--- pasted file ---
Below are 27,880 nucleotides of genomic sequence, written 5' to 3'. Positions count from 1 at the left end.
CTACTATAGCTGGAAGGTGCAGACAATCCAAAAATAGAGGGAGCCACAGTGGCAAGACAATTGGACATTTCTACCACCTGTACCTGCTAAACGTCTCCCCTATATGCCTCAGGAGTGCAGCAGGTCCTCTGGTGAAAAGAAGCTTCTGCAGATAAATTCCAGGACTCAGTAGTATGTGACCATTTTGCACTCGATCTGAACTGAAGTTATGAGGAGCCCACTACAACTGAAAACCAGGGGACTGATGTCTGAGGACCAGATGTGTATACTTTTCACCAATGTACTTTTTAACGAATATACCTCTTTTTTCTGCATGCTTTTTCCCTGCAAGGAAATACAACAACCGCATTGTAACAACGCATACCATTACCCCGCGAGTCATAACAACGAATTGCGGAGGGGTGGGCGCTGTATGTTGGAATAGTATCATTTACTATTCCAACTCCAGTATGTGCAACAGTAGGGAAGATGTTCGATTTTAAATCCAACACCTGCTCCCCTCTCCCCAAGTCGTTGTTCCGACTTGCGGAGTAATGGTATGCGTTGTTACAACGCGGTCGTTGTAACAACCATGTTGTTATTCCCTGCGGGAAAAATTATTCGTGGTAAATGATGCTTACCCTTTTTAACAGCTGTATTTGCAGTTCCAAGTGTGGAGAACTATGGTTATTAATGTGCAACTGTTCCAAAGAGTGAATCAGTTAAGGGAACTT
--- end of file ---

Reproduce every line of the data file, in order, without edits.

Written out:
Below are 27,880 nucleotides of genomic sequence, written 5' to 3'. Positions count from 1 at the left end.
CTACTATAGCTGGAAGGTGCAGACAATCCAAAAATAGAGGGAGCCACAGTGGCAAGACAATTGGACATTTCTACCACCTGTACCTGCTAAACGTCTCCCCTATATGCCTCAGGAGTGCAGCAGGTCCTCTGGTGAAAAGAAGCTTCTGCAGATAAATTCCAGGACTCAGTAGTATGTGACCATTTTGCACTCGATCTGAACTGAAGTTATGAGGAGCCCACTACAACTGAAAACCAGGGGACTGATGTCTGAGGACCAGATGTGTATACTTTTCACCAATGTACTTTTTAACGAATATACCTCTTTTTTCTGCATGCTTTTTCCCTGCAAGGAAATACAACAACCGCATTGTAACAACGCATACCATTACCCCGCGAGTCATAACAACGAATTGCGGAGGGGTGGGCGCTGTATGTTGGAATAGTATCATTTACTATTCCAACTCCAGTATGTGCAACAGTAGGGAAGATGTTCGATTTTAAATCCAACACCTGCTCCCCTCTCCCCAAGTCGTTGTTCCGACTTGCGGAGTAATGGTATGCGTTGTTACAACGCGGTCGTTGTAACAACCATGTTGTTATTCCCTGCGGGAAAAATTATTCGTGGTAAATGATGCTTACCCTTTTTAACAGCTGTATTTGCAGTTCCAAGTGTGGAGAACTATGGTTATTAATGTGCAACTGTTCCAAAGAGTGAATCAGTTAAGGGAACTT